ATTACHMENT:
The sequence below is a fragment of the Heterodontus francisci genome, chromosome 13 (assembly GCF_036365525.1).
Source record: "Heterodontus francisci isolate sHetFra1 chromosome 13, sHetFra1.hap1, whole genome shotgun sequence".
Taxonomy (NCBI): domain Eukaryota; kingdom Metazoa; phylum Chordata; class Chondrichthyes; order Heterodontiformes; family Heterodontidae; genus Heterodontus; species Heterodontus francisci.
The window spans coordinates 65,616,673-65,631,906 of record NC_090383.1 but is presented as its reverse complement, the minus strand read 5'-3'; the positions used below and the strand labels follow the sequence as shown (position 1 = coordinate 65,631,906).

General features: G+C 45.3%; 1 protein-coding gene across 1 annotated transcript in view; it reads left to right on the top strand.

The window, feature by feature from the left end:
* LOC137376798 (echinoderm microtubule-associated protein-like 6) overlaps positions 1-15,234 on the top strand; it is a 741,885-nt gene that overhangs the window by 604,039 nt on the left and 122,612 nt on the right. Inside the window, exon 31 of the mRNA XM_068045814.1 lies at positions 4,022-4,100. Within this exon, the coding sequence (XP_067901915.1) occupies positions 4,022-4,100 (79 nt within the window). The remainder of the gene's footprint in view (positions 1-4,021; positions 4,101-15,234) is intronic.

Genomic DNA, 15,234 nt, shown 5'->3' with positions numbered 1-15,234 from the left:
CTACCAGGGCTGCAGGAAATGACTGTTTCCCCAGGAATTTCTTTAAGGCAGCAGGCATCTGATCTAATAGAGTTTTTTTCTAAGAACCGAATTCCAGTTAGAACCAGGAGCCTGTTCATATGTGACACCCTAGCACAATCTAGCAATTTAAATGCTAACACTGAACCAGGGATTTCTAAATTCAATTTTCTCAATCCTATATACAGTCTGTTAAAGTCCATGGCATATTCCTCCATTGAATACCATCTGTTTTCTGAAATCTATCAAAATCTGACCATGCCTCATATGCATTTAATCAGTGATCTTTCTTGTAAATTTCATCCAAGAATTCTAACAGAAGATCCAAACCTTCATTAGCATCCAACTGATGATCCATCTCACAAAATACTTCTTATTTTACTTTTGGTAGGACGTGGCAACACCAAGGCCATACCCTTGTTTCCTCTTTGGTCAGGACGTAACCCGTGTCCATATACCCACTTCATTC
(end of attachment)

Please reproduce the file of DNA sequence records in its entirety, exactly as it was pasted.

The sequence below is a fragment of the Heterodontus francisci genome, chromosome 13 (assembly GCF_036365525.1).
Source record: "Heterodontus francisci isolate sHetFra1 chromosome 13, sHetFra1.hap1, whole genome shotgun sequence".
Taxonomy (NCBI): domain Eukaryota; kingdom Metazoa; phylum Chordata; class Chondrichthyes; order Heterodontiformes; family Heterodontidae; genus Heterodontus; species Heterodontus francisci.
The window spans coordinates 65,616,673-65,631,906 of record NC_090383.1 but is presented as its reverse complement, the minus strand read 5'-3'; the positions used below and the strand labels follow the sequence as shown (position 1 = coordinate 65,631,906).

General features: G+C 45.3%; 1 protein-coding gene across 1 annotated transcript in view; it reads left to right on the top strand.

The window, feature by feature from the left end:
* LOC137376798 (echinoderm microtubule-associated protein-like 6) overlaps positions 1-15,234 on the top strand; it is a 741,885-nt gene that overhangs the window by 604,039 nt on the left and 122,612 nt on the right. Inside the window, exon 31 of the mRNA XM_068045814.1 lies at positions 4,022-4,100. Within this exon, the coding sequence (XP_067901915.1) occupies positions 4,022-4,100 (79 nt within the window). The remainder of the gene's footprint in view (positions 1-4,021; positions 4,101-15,234) is intronic.

Genomic DNA, 15,234 nt, shown 5'->3' with positions numbered 1-15,234 from the left:
CTACCAGGGCTGCAGGAAATGACTGTTTCCCCAGGAATTTCTTTAAGGCAGCAGGCATCTGATCTAATAGAGTTTTTTTCTAAGAACCGAATTCCAGTTAGAACCAGGAGCCTGTTCATATGTGACACCCTAGCACAATCTAGCAATTTAAATGCTAACACTGAACCAGGGATTTCTAAATTCAATTTTCTCAATCCTATATACAGTCTGTTAAAGTCCATGGCATATTCCTCCATTGAATACCATCTGTTTTCTGAAATCTATCAAAATCTGACCATGCCTCATATGCATTTAATCAGTGATCTTTCTTGTAAATTTCATCCAAGAATTCTAACAGAAGATCCAAACCTTCATTAGCATCCAACTGATGATCCATCTCACAAAATACTTCTTATTTTACTTTTGGTAGGACGTGGCAACACCAAGGCCATACCCTTGTTTCCTCTTTGGTCAGGACGTAACCCGTGTCCATATACCCACTTCATTC